A microwave aeronautical-telemetry receiver system includes an antenna comprising a seven-element planar array of receiving feed horns centered at the focal point of a paraboloidal dish reflector that is nominally aimed at a single aircraft or at multiple aircraft flying in formation. Through digital processing of the signals received by the seven feed horns, the system implements a method of enhanced cancellation of interference, such that it becomes possible to receive telemetry signals in the same frequency channel simultaneously from either or both of two aircraft at slightly different angular positions within the field of view of the antenna, even in the presence of multipath propagation.
The present system is an advanced version of the system described in “Spatio-Temporal Equalizer for a Receiving-Antenna Feed Array” (NPO-43077), NASA Tech Briefs, Vol. 34, No. 2 (February 2010), page 32. To recapitulate: The radio-frequency telemetry signals received by the seven elements of the array are digitized, converted to complex baseband form, and sent to a spatio-temporal equalizer that consists mostly of a bank of seven adaptive finite-impulse-response (FIR) filters (one for each element in the array) plus a unit that sums the outputs of the filters. The combination of the spatial diversity of the feed-horn array and the temporal diversity of the filter bank affords better multipath-suppression performance than is achievable by means of temporal equalization alone. The FIR filter bank adapts itself in real time to enable reception of telemetry at a low bit error rate, even in the presence of frequency-selective multipath propagation like that commonly found at flight-test ranges.
The combination of the array and the filter bank makes it possible to constructively add multipath incoming signals to the corresponding directly arriving signals, thereby enabling reductions in telemetry bit-error rates. The combination of the array and the filter bank also makes it possible to extract, in real time, pointing information that can be used to identify both the main beam(s) traveling directly from the target aircraft and the beam(s) that reach the antenna after reflection from the ground. Information on the relative amplitudes and phases of the incoming signals, which is indicative of the difference between the antenna pointing direction and the actual directions of the direct and reflected beams, is contained in the adaptive FIR weights. This information is fed to an angle estimator, which generates instantaneous estimates of the difference between the antenna-pointing and target directions. The time series of these estimates is sent to a set of Kalman filters, which perform smoothing and prediction of the time series and extract velocity and acceleration estimates from the time series. The outputs of the Kalman filters are sent to a unit that controls the pointing of the antenna.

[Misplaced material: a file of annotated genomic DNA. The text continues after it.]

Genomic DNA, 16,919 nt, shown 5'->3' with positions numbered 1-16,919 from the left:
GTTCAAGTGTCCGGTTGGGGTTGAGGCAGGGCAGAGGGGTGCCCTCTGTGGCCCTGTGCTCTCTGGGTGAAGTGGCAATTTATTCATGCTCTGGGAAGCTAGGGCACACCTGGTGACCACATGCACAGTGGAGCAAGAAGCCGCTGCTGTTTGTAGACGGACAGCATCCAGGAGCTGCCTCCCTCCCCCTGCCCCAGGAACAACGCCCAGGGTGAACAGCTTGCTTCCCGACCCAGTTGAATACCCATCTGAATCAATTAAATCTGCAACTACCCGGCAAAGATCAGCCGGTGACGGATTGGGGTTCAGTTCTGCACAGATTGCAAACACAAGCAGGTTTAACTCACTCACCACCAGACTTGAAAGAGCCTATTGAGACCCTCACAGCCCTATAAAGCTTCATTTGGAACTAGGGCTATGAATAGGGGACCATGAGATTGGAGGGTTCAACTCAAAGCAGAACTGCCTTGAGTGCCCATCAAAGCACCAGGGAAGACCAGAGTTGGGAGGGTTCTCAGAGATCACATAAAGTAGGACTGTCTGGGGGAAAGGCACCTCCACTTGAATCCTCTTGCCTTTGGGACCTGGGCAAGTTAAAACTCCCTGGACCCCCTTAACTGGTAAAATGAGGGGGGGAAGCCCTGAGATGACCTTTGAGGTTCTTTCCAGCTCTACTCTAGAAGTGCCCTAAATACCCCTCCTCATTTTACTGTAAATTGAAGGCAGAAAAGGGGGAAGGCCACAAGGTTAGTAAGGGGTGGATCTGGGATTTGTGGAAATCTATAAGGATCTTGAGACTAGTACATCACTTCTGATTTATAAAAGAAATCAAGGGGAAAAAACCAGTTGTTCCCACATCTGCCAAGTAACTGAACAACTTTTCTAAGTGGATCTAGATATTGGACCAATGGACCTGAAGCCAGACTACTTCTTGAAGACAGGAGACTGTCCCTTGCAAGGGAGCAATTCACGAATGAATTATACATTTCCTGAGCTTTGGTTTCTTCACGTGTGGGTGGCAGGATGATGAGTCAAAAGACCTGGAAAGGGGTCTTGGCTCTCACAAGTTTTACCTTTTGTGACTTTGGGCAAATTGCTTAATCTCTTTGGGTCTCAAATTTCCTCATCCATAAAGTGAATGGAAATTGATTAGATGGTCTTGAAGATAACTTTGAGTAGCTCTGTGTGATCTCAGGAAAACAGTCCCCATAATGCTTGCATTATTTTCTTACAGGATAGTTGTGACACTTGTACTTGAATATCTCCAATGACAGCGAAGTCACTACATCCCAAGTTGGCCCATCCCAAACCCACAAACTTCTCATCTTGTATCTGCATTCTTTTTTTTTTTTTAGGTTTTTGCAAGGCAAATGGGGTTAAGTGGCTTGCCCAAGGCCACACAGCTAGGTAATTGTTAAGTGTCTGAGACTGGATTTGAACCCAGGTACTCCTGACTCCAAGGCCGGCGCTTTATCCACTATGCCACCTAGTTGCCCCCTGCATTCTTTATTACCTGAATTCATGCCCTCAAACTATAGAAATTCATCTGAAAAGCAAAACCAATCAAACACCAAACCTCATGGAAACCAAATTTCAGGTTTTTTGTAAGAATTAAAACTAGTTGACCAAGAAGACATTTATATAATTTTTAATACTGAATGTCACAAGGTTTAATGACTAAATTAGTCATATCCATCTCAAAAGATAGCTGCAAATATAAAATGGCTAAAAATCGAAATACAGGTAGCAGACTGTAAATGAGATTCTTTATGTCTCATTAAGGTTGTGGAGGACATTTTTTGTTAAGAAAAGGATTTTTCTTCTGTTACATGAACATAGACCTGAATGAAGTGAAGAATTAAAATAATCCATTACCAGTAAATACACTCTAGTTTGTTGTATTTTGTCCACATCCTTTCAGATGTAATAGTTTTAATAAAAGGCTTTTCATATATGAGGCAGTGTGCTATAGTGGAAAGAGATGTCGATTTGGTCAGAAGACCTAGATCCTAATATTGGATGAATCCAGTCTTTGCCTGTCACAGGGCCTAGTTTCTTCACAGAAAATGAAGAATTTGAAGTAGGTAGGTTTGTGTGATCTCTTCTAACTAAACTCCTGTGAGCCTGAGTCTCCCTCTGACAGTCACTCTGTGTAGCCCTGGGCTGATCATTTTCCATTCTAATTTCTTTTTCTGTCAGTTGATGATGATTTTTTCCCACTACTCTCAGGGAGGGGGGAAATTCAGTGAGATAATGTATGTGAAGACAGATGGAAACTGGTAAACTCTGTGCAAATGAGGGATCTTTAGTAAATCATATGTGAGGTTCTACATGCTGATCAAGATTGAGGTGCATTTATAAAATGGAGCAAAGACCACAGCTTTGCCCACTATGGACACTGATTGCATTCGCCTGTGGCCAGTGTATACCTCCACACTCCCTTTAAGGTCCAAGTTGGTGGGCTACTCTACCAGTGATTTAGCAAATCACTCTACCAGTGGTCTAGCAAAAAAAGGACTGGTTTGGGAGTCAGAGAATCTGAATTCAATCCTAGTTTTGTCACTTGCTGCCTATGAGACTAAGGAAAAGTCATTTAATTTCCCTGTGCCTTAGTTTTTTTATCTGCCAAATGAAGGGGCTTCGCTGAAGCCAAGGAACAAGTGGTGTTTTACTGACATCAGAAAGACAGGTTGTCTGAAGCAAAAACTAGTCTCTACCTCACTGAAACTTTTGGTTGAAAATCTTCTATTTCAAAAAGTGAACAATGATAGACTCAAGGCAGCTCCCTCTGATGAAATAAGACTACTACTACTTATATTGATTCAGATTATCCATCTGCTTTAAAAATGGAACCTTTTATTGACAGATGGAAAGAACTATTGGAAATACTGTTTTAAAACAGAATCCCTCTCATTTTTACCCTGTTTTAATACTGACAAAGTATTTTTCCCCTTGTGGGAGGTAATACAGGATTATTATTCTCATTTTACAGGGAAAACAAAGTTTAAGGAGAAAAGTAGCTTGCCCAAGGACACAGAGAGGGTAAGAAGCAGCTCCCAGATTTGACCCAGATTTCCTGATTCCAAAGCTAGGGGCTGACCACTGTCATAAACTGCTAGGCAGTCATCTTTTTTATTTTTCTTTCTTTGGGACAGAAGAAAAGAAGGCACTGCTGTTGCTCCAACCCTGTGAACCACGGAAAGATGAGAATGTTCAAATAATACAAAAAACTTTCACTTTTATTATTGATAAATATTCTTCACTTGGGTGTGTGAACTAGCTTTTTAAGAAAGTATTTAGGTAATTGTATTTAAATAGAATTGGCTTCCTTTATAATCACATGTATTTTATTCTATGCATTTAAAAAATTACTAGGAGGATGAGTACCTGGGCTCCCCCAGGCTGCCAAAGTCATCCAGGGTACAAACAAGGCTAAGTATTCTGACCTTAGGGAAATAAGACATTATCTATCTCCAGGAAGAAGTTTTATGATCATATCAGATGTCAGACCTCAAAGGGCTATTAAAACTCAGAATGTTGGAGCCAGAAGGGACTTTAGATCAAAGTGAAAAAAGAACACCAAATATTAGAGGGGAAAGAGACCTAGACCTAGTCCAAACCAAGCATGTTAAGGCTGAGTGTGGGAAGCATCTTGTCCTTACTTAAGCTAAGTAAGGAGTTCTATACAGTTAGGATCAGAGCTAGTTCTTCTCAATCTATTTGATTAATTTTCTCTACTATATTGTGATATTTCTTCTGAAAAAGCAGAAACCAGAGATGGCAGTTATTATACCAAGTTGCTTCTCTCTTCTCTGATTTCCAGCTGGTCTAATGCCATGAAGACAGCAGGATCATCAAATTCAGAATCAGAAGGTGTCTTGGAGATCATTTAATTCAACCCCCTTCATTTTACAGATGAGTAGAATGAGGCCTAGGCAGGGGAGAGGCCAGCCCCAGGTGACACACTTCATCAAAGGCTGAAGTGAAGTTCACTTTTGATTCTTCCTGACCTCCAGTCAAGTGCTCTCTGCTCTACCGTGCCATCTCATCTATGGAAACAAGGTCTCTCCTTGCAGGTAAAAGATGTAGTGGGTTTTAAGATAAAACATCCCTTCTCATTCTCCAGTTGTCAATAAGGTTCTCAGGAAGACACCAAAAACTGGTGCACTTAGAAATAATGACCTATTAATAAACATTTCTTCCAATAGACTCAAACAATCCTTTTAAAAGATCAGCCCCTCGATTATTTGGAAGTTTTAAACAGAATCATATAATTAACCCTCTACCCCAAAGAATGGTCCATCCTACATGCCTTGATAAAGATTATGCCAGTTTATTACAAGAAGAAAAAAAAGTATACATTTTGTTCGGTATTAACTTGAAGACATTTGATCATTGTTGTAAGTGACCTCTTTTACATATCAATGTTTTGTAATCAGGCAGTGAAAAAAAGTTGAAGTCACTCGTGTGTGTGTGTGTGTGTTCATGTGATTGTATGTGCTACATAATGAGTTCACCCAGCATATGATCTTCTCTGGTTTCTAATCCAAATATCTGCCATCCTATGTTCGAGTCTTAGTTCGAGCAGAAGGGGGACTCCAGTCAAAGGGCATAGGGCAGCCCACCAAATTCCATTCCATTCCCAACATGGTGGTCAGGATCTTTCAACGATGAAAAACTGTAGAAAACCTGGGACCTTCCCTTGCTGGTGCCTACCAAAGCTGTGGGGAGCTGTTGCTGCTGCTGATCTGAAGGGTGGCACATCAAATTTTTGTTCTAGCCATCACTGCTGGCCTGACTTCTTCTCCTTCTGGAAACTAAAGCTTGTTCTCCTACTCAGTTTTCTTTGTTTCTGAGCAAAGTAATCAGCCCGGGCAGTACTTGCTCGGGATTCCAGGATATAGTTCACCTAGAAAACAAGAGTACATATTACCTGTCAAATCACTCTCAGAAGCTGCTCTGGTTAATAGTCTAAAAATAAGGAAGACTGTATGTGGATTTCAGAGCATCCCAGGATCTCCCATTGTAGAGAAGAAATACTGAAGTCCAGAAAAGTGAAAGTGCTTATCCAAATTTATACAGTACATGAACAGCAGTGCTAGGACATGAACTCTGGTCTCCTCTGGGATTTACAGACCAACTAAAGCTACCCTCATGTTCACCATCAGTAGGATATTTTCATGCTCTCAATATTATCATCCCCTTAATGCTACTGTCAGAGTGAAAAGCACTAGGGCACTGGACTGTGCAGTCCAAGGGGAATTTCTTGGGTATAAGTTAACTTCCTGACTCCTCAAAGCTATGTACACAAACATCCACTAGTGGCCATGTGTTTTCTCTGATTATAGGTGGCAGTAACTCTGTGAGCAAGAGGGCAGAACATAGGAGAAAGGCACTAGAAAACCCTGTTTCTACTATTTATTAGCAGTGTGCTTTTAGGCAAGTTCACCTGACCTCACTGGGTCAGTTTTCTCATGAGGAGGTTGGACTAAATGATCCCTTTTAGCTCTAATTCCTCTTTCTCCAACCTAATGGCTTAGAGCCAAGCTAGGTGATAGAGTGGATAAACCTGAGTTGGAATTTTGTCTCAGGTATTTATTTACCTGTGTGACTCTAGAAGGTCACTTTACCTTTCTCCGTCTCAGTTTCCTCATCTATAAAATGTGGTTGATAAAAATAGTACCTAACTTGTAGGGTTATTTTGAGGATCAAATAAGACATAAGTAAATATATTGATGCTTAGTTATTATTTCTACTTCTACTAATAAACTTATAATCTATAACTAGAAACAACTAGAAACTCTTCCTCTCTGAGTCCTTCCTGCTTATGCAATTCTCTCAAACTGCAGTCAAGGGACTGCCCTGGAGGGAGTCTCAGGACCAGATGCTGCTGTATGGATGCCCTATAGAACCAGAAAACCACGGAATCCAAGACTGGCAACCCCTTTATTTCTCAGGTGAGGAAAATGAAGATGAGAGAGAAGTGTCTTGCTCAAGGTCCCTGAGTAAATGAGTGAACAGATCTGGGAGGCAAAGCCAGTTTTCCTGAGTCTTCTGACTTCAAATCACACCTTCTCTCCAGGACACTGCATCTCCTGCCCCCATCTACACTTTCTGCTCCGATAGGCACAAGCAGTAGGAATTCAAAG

For the purposes of the present system, each telemetry signal is assumed to be conveyed by a constant-envelope phase modulation, known among specialists as SOQPSK-TG, that is commonly used on flight-test telemetry ranges. The main distinction between the present and previously reported versions of this system lies in the algorithm governing the adaptation of the FIR filters. In the previously reported version of this system, the filter weights would be adapted by an algorithm, known in the art as the constant-modulus algorithm (CMA), which tends to lock onto the strongest constant-envelope signal while suppressing others.
The algorithm used in present system, denoted the interference-canceling constant-modulus algorithm (IC-MA), is an extended version of the CMA. The IC-CMA goes beyond the CMA by incorporating adaptive interference-canceling and multiple-beam-forming subalgorithms. Unlike the CMA, the IC-CMA does not lock onto a single signal: instead, utilizing adaptive estimates of cross-correlations between signals, it separates two interfering telemetry signals, making it possible to utilize both of them or, if desired, to ignore one of them. In addition, if multiple signals are present and the stronger ones are deliberately suppressed in early stages of IC-CMA processing, then weaker signals can sometimes be recovered.
This work was done by Ryan Mukai and Victor Vilnrotter of Caltech for NASA’s Jet Propulsion Laboratory. For more information, download the Technical Support Package (free white paper) at www.techbriefs.com/tsp under the Electronics/Computers category.
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Refer to NPO-44079, volume and number of this NASA Tech Briefs issue, and the page number.